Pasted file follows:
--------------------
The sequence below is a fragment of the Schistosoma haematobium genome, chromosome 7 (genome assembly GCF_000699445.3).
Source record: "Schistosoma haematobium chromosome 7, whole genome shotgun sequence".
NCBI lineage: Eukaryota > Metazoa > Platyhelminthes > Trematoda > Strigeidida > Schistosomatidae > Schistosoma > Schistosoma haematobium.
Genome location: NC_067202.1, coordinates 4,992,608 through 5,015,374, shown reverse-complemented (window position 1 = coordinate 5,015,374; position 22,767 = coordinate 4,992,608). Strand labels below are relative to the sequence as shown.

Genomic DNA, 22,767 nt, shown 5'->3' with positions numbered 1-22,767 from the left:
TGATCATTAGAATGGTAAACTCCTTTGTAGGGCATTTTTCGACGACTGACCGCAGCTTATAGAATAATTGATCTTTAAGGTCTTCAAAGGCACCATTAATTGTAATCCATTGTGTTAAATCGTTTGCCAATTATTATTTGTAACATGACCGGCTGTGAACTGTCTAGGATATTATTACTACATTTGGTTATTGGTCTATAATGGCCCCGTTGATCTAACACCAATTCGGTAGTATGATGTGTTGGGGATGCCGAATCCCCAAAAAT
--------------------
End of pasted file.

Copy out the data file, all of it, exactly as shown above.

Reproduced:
The sequence below is a fragment of the Schistosoma haematobium genome, chromosome 7 (genome assembly GCF_000699445.3).
Source record: "Schistosoma haematobium chromosome 7, whole genome shotgun sequence".
NCBI lineage: Eukaryota > Metazoa > Platyhelminthes > Trematoda > Strigeidida > Schistosomatidae > Schistosoma > Schistosoma haematobium.
Genome location: NC_067202.1, coordinates 4,992,608 through 5,015,374, shown reverse-complemented (window position 1 = coordinate 5,015,374; position 22,767 = coordinate 4,992,608). Strand labels below are relative to the sequence as shown.

Genomic DNA, 22,767 nt, shown 5'->3' with positions numbered 1-22,767 from the left:
TGATCATTAGAATGGTAAACTCCTTTGTAGGGCATTTTTCGACGACTGACCGCAGCTTATAGAATAATTGATCTTTAAGGTCTTCAAAGGCACCATTAATTGTAATCCATTGTGTTAAATCGTTTGCCAATTATTATTTGTAACATGACCGGCTGTGAACTGTCTAGGATATTATTACTACATTTGGTTATTGGTCTATAATGGCCCCGTTGATCTAACACCAATTCGGTAGTATGATGTGTTGGGGATGCCGAATCCCCAAAAAT